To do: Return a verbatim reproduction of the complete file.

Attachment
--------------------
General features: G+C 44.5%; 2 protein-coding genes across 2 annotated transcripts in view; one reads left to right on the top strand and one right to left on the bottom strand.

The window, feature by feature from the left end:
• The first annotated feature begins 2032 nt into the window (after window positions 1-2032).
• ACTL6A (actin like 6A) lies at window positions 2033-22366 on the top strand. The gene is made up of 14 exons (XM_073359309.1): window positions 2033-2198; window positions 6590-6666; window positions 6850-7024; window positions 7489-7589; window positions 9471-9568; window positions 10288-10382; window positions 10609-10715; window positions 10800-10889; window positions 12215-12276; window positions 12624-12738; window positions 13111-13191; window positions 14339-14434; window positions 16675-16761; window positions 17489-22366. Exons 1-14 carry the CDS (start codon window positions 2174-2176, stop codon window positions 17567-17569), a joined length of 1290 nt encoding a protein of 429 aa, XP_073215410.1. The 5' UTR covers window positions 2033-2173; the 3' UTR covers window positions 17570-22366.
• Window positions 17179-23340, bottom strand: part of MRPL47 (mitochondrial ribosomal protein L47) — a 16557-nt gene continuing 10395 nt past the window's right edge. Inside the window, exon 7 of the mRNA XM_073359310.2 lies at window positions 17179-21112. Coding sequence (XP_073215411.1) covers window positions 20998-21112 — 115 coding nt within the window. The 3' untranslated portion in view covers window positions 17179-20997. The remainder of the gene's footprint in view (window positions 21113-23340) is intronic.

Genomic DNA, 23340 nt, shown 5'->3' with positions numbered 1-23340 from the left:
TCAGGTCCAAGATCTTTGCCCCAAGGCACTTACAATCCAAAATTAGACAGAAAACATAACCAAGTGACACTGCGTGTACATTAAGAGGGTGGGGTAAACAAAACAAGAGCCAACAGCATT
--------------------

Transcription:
General features: G+C 44.5%; 2 protein-coding genes across 2 annotated transcripts in view; one reads left to right on the top strand and one right to left on the bottom strand.

The window, feature by feature from the left end:
• The first annotated feature begins 2032 nt into the window (after window positions 1-2032).
• ACTL6A (actin like 6A) lies at window positions 2033-22366 on the top strand. The gene is made up of 14 exons (XM_073359309.1): window positions 2033-2198; window positions 6590-6666; window positions 6850-7024; window positions 7489-7589; window positions 9471-9568; window positions 10288-10382; window positions 10609-10715; window positions 10800-10889; window positions 12215-12276; window positions 12624-12738; window positions 13111-13191; window positions 14339-14434; window positions 16675-16761; window positions 17489-22366. Exons 1-14 carry the CDS (start codon window positions 2174-2176, stop codon window positions 17567-17569), a joined length of 1290 nt encoding a protein of 429 aa, XP_073215410.1. The 5' UTR covers window positions 2033-2173; the 3' UTR covers window positions 17570-22366.
• Window positions 17179-23340, bottom strand: part of MRPL47 (mitochondrial ribosomal protein L47) — a 16557-nt gene continuing 10395 nt past the window's right edge. Inside the window, exon 7 of the mRNA XM_073359310.2 lies at window positions 17179-21112. Coding sequence (XP_073215411.1) covers window positions 20998-21112 — 115 coding nt within the window. The 3' untranslated portion in view covers window positions 17179-20997. The remainder of the gene's footprint in view (window positions 21113-23340) is intronic.

Genomic DNA, 23340 nt, shown 5'->3' with positions numbered 1-23340 from the left:
TCAGGTCCAAGATCTTTGCCCCAAGGCACTTACAATCCAAAATTAGACAGAAAACATAACCAAGTGACACTGCGTGTACATTAAGAGGGTGGGGTAAACAAAACAAGAGCCAACAGCATT